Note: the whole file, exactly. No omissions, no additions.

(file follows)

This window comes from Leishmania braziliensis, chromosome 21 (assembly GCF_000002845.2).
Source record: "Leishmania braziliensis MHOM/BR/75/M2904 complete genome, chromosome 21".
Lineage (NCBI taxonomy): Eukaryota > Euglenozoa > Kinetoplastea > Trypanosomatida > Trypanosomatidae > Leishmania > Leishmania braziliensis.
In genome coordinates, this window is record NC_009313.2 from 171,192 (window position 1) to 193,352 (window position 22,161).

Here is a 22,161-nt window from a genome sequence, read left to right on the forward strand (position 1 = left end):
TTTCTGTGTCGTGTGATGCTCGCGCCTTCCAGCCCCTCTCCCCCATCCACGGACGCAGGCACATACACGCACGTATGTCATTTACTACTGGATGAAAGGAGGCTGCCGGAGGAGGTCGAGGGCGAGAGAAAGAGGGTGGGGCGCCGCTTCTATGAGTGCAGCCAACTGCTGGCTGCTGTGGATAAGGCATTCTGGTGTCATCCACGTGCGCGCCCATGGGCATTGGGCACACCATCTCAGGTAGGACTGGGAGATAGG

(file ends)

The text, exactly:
This window comes from Leishmania braziliensis, chromosome 21 (assembly GCF_000002845.2).
Source record: "Leishmania braziliensis MHOM/BR/75/M2904 complete genome, chromosome 21".
Lineage (NCBI taxonomy): Eukaryota > Euglenozoa > Kinetoplastea > Trypanosomatida > Trypanosomatidae > Leishmania > Leishmania braziliensis.
In genome coordinates, this window is record NC_009313.2 from 171,192 (window position 1) to 193,352 (window position 22,161).

Here is a 22,161-nt window from a genome sequence, read left to right on the forward strand (position 1 = left end):
TTTCTGTGTCGTGTGATGCTCGCGCCTTCCAGCCCCTCTCCCCCATCCACGGACGCAGGCACATACACGCACGTATGTCATTTACTACTGGATGAAAGGAGGCTGCCGGAGGAGGTCGAGGGCGAGAGAAAGAGGGTGGGGCGCCGCTTCTATGAGTGCAGCCAACTGCTGGCTGCTGTGGATAAGGCATTCTGGTGTCATCCACGTGCGCGCCCATGGGCATTGGGCACACCATCTCAGGTAGGACTGGGAGATAGG